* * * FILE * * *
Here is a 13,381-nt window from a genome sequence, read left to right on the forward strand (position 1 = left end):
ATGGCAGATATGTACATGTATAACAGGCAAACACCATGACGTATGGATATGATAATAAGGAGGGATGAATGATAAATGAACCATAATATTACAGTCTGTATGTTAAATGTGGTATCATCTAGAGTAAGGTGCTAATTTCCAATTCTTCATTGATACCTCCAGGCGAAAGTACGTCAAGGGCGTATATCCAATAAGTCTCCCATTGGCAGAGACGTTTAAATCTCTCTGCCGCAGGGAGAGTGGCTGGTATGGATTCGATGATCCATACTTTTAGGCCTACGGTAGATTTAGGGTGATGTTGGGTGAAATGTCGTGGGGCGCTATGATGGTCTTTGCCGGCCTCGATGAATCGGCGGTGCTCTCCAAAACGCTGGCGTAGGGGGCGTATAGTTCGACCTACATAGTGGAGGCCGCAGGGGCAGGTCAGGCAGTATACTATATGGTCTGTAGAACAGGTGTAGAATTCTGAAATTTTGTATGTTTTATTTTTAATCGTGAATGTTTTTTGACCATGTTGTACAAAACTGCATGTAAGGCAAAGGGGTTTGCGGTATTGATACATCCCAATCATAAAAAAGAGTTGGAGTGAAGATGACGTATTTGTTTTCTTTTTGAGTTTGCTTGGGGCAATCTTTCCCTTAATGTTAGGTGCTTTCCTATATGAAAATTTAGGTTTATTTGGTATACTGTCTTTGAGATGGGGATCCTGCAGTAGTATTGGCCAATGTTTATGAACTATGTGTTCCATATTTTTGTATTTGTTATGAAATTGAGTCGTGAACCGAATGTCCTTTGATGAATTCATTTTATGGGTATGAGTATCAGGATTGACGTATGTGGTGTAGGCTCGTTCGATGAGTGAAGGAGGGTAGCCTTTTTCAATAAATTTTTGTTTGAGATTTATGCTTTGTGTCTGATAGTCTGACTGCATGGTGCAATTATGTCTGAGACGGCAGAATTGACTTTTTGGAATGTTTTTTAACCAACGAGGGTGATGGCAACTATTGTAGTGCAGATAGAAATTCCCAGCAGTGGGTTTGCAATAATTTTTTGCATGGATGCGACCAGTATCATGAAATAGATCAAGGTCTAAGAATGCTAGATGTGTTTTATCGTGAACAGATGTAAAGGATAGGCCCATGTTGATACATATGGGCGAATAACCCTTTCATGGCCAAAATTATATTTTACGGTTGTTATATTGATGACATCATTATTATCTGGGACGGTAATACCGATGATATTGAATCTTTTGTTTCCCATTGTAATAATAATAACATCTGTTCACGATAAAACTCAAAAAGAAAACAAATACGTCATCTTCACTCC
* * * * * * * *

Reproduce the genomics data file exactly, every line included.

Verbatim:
Here is a 13,381-nt window from a genome sequence, read left to right on the forward strand (position 1 = left end):
ATGGCAGATATGTACATGTATAACAGGCAAACACCATGACGTATGGATATGATAATAAGGAGGGATGAATGATAAATGAACCATAATATTACAGTCTGTATGTTAAATGTGGTATCATCTAGAGTAAGGTGCTAATTTCCAATTCTTCATTGATACCTCCAGGCGAAAGTACGTCAAGGGCGTATATCCAATAAGTCTCCCATTGGCAGAGACGTTTAAATCTCTCTGCCGCAGGGAGAGTGGCTGGTATGGATTCGATGATCCATACTTTTAGGCCTACGGTAGATTTAGGGTGATGTTGGGTGAAATGTCGTGGGGCGCTATGATGGTCTTTGCCGGCCTCGATGAATCGGCGGTGCTCTCCAAAACGCTGGCGTAGGGGGCGTATAGTTCGACCTACATAGTGGAGGCCGCAGGGGCAGGTCAGGCAGTATACTATATGGTCTGTAGAACAGGTGTAGAATTCTGAAATTTTGTATGTTTTATTTTTAATCGTGAATGTTTTTTGACCATGTTGTACAAAACTGCATGTAAGGCAAAGGGGTTTGCGGTATTGATACATCCCAATCATAAAAAAGAGTTGGAGTGAAGATGACGTATTTGTTTTCTTTTTGAGTTTGCTTGGGGCAATCTTTCCCTTAATGTTAGGTGCTTTCCTATATGAAAATTTAGGTTTATTTGGTATACTGTCTTTGAGATGGGGATCCTGCAGTAGTATTGGCCAATGTTTATGAACTATGTGTTCCATATTTTTGTATTTGTTATGAAATTGAGTCGTGAACCGAATGTCCTTTGATGAATTCATTTTATGGGTATGAGTATCAGGATTGACGTATGTGGTGTAGGCTCGTTCGATGAGTGAAGGAGGGTAGCCTTTTTCAATAAATTTTTGTTTGAGATTTATGCTTTGTGTCTGATAGTCTGACTGCATGGTGCAATTATGTCTGAGACGGCAGAATTGACTTTTTGGAATGTTTTTTAACCAACGAGGGTGATGGCAACTATTGTAGTGCAGATAGAAATTCCCAGCAGTGGGTTTGCAATAATTTTTTGCATGGATGCGACCAGTATCATGAAATAGATCAAGGTCTAAGAATGCTAGATGTGTTTTATCGTGAACAGATGTAAAGGATAGGCCCATGTTGATACATATGGGCGAATAACCCTTTCATGGCCAAAATTATATTTTACGGTTGTTATATTGATGACATCATTATTATCTGGGACGGTAATACCGATGATATTGAATCTTTTGTTTCCCATTGTAATAATAATAACATCTGTTCACGATAAAACTCAAAAAGAAAACAAATACGTCATCTTCACTCC